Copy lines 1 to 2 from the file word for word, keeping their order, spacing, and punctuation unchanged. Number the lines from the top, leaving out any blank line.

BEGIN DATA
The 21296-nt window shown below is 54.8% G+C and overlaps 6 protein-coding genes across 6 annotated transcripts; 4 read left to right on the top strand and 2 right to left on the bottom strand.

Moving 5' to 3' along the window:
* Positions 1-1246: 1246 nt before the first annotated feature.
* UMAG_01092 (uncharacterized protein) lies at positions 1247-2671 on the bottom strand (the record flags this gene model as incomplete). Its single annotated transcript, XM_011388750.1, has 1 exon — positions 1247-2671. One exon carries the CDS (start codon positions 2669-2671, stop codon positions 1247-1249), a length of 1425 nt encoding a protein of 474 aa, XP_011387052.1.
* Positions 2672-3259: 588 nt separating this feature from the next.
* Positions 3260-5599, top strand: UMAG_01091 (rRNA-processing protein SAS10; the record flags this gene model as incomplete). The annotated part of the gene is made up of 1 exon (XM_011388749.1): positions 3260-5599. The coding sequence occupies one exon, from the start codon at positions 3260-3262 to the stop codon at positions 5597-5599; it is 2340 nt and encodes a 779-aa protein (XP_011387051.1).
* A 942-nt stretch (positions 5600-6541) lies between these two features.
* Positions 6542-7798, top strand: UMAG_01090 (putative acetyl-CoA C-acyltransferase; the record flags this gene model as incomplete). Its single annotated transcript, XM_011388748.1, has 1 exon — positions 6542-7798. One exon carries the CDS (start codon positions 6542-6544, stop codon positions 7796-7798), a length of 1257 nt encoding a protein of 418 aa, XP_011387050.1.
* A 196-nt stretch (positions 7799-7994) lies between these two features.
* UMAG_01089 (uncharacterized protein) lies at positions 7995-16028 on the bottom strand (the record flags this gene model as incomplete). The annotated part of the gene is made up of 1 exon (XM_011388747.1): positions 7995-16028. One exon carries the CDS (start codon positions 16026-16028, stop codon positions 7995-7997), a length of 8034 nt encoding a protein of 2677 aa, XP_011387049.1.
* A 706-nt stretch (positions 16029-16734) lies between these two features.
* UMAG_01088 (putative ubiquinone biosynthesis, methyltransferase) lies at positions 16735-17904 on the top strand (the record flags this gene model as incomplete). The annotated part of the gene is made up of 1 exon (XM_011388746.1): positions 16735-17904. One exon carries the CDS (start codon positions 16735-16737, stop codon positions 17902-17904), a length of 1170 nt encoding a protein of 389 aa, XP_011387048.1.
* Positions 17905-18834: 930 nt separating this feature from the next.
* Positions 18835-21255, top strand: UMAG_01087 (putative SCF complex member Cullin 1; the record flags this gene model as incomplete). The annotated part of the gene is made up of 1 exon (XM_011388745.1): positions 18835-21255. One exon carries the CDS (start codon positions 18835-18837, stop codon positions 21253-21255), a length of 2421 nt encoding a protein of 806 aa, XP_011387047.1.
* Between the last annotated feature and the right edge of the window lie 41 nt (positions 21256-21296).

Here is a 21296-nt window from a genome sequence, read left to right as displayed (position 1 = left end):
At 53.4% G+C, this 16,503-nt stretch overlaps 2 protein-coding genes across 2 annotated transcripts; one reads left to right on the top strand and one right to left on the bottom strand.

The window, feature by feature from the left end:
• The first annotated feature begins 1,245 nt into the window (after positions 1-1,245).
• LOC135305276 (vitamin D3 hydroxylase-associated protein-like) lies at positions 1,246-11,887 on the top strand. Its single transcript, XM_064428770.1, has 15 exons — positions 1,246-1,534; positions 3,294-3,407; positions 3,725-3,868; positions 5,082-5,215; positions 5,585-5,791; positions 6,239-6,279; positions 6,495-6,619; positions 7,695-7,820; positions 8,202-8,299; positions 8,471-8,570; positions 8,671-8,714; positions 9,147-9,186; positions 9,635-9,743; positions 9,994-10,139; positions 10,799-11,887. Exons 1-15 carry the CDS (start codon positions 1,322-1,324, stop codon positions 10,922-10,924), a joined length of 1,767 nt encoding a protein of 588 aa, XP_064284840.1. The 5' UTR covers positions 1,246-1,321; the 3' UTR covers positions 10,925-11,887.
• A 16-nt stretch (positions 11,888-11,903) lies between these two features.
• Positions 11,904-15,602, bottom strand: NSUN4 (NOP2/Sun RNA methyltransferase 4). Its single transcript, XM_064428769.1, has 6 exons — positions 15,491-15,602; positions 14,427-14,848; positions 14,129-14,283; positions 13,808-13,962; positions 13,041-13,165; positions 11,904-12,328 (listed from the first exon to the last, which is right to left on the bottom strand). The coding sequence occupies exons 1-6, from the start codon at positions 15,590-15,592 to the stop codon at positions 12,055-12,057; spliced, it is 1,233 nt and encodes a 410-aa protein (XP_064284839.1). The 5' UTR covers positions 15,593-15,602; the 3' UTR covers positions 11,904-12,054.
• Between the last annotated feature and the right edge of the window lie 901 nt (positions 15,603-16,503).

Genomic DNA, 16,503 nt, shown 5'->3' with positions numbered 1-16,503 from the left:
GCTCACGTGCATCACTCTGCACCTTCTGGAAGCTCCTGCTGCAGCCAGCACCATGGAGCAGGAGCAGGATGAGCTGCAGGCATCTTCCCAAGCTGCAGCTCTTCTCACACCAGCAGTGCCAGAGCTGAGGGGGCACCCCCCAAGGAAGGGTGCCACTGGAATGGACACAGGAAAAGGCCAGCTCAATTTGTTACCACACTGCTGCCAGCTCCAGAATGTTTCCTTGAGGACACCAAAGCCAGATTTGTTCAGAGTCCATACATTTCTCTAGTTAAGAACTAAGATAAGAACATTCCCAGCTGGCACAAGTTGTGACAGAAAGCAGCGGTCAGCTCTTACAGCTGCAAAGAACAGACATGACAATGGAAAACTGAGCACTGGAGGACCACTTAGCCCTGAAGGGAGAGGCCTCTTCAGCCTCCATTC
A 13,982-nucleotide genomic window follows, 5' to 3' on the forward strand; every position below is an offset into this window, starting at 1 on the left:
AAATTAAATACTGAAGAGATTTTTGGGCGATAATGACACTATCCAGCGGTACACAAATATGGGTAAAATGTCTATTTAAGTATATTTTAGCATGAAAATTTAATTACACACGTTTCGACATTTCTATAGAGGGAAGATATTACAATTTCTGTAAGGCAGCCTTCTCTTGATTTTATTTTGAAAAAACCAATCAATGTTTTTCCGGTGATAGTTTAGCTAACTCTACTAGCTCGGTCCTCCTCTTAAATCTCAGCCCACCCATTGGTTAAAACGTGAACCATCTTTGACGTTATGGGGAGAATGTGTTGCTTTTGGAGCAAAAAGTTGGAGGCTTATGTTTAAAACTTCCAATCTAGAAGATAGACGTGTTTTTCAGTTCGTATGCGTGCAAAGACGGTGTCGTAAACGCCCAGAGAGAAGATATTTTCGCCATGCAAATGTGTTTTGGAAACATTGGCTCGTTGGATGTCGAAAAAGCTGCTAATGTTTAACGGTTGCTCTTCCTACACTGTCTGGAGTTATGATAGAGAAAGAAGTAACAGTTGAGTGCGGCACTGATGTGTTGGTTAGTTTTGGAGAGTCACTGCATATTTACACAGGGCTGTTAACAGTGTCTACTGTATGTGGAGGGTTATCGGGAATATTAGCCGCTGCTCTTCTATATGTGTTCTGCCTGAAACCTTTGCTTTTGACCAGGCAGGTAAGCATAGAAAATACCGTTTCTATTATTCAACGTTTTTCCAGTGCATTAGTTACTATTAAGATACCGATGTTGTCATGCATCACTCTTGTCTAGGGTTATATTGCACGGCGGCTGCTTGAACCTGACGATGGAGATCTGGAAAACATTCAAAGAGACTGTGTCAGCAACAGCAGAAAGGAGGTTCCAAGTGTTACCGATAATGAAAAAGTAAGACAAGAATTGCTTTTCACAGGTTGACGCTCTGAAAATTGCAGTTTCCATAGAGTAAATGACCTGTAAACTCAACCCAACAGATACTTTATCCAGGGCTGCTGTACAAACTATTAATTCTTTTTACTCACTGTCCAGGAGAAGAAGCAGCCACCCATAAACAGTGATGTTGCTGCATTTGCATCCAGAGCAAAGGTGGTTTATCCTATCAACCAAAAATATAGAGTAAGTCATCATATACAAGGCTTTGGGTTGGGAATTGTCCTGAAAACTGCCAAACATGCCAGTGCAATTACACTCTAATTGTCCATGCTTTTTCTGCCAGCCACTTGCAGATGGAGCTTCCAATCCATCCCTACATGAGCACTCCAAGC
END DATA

The 21296-nt window shown below is 54.8% G+C and overlaps 6 protein-coding genes across 6 annotated transcripts; 4 read left to right on the top strand and 2 right to left on the bottom strand.

Moving 5' to 3' along the window: